Celeste Ng is an American writer and novelist. She has released many short stories that have been published in a variety of literary journals. Ng's first novel, Everything I Never Told You, was released on June 26, 2014 and has won many awards, such as Amazon Book of the Year as well as praise from critics.
30 books on the list
Latest Recommendations First
I really enjoyed this book and am so excited for it to be out in the world! – source
A heartwarming picture book about self-acceptance and embracing differences. Follow Pip, a spotted pig in a class full of pink pigs, as she navigates the struggles of being singled out for her uniqueness. A relatable tale for children that reminds us to celebrate what makes us special.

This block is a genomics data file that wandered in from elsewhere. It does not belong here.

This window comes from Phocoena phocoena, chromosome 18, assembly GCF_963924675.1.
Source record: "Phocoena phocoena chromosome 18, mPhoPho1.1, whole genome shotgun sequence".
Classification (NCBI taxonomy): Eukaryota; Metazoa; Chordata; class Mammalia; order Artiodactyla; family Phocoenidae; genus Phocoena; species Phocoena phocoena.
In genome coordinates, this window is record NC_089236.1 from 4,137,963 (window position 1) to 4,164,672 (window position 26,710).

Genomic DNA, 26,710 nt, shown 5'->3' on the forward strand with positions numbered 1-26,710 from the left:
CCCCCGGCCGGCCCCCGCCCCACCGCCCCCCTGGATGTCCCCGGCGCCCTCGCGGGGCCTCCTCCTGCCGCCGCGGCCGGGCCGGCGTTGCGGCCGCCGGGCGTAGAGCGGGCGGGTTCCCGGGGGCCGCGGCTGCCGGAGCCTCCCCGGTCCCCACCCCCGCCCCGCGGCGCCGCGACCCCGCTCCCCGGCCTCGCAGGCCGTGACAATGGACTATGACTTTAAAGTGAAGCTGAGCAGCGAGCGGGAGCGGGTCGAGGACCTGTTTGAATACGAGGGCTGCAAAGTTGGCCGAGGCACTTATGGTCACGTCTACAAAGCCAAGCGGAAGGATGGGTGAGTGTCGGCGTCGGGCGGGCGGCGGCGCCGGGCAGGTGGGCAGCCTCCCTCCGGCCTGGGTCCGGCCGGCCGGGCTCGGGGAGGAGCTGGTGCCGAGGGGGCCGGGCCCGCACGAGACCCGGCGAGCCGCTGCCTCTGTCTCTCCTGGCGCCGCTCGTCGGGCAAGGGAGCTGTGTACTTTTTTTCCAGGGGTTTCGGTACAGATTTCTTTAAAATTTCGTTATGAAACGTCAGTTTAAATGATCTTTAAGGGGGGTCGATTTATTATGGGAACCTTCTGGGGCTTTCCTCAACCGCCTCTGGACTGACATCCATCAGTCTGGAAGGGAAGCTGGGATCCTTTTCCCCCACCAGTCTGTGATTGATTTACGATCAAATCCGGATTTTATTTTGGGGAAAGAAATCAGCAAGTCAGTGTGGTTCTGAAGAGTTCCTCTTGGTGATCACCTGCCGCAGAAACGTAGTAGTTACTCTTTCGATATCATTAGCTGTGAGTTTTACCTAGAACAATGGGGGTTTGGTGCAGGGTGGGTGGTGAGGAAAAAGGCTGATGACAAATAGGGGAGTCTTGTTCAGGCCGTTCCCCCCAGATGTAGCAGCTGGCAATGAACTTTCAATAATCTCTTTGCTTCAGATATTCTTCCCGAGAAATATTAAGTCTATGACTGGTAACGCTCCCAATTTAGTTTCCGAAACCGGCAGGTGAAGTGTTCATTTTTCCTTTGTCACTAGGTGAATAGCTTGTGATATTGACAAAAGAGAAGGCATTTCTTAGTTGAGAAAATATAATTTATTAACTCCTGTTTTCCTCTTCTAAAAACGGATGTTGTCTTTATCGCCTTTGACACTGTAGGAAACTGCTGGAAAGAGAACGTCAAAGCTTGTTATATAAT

And also this sweet picture book which will surely resonate with anyone who’s had a “weird lunch” experience as a kid. #IndiesFirst – source
Explore the politics and ethics of reading in this galvanizing book that empowers readers to engage with fiction, art, and buried histories. Smart, funny, and sometimes profane, the book reimagines the classics, builds a moral case against settler colonialism, and celebrates everything from popular TV shows to contemporary poets. It's a deeply personal and urgent intervention into global discussions about why reading matters, inviting readers to embrace a more daring solidarity and riskier intimacy with themselves and others.
This book is mindblowingly good. – source